Non-entropic and reversible long-range deformation of an encapsulating bioelastomer.

Abstract

Encapsulation is a widespread biological process particularly in the formation of protective egg cases of oviparous animals. The egg capsule wall of the channelled whelk Busycon canaliculum is an effective shock absorber with high reversible extensibility and a stiffness that changes significantly during extension. Here we show that post-stretch recovery in egg capsules is not driven by entropic forces as it is in rubber. Indeed, at fixed strain, force decreases linearly with increasing temperature, whereas in rubber elasticity the force increases. Instead, capsule wall recovery is associated with the internal energy arising from the facile and reversible structural alpha-helix <--> beta-sheet transition of egg capsule proteins during extension. This behaviour is extraordinary in the magnitude of energy dissipated and speed of recovery and is reminiscent of strain-induced crystallization in some polymeric fibres and of superelastic deformations associated with diffusionless phase transitions in shape-memory alloys.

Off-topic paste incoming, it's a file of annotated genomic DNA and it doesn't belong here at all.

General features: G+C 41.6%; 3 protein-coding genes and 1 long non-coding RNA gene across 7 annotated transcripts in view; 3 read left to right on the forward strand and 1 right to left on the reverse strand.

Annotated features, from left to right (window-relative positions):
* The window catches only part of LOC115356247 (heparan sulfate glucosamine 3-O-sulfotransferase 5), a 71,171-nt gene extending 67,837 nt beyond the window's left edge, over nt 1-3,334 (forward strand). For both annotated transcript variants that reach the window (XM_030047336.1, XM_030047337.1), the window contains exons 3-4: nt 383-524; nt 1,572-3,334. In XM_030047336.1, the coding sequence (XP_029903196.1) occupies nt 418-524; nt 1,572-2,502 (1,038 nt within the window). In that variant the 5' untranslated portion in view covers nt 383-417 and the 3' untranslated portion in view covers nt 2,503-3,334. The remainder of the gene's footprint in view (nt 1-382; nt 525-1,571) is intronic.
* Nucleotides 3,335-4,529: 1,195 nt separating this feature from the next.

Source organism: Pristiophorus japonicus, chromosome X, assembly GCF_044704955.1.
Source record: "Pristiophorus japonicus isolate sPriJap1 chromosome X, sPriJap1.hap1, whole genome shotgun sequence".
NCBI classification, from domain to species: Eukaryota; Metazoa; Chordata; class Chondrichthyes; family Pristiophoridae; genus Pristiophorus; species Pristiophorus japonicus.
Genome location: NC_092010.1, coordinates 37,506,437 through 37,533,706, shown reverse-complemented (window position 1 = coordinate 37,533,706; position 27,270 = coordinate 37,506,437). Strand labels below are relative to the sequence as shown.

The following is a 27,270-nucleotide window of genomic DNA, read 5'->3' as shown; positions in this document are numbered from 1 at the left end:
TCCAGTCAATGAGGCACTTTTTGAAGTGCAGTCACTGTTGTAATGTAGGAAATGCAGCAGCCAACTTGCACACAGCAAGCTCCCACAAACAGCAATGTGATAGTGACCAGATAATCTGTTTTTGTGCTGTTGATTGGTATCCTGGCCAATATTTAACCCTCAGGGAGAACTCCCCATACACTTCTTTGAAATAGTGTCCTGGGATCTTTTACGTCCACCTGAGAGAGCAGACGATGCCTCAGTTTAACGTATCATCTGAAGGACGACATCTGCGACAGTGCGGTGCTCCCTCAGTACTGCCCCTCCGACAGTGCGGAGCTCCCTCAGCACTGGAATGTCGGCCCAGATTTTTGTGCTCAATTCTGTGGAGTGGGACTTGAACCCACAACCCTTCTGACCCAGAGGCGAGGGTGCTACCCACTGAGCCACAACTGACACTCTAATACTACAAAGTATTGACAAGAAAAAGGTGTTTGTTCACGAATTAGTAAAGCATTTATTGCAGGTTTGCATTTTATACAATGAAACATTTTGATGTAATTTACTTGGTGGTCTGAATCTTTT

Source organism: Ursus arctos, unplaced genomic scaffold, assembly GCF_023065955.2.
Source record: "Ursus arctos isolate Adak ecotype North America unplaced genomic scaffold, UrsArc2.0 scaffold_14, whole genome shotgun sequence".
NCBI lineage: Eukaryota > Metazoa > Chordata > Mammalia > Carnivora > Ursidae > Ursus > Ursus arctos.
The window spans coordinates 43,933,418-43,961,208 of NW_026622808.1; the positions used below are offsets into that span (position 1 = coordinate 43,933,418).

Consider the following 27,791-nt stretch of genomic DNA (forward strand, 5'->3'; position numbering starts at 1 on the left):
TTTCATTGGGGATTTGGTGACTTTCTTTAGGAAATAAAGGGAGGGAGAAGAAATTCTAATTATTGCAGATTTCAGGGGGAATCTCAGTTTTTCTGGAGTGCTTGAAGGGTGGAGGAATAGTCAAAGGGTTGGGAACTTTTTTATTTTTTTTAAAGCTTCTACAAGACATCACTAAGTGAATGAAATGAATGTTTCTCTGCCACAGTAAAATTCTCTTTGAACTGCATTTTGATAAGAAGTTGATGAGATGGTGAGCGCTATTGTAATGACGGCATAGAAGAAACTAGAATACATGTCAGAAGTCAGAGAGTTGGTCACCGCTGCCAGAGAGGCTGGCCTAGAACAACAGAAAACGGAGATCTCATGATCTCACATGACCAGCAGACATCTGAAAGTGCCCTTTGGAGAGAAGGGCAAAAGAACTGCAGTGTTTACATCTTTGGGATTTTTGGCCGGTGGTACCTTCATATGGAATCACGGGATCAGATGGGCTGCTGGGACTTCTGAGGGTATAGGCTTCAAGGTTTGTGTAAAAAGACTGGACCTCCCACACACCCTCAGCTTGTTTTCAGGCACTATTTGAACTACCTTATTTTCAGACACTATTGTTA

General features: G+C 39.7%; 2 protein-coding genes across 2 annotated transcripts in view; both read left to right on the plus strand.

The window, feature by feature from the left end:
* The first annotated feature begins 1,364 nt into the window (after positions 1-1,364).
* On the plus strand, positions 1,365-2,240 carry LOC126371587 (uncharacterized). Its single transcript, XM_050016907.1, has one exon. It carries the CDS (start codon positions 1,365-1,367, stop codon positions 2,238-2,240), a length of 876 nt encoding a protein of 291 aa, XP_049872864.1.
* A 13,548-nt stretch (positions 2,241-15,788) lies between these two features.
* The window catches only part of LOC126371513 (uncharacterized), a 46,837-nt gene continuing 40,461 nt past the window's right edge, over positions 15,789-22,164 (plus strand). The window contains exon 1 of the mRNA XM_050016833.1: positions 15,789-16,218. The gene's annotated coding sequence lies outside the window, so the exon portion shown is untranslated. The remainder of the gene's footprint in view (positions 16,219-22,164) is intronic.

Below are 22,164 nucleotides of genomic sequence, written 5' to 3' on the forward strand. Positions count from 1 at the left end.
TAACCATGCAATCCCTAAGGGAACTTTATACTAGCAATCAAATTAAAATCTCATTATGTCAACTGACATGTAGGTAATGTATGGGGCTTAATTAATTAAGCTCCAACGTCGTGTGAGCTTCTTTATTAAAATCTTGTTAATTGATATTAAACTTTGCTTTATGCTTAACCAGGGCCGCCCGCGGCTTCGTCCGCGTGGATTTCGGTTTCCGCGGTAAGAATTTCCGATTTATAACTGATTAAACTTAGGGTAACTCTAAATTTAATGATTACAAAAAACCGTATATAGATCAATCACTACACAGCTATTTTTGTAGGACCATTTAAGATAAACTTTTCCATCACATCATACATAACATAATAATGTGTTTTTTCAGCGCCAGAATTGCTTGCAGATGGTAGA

DOI: 10.1038/nmat2547

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Cite this paper

@article{Miserez2009NonentropicAR, title={Non-entropic and reversible long-range deformation of an encapsulating bioelastomer.}, author={Ali Miserez and S Scott Wasko and Christine F Carpenter and J Herbert Waite}, journal={Nature materials}, year={2009}, volume={8 11}, pages={910-6} }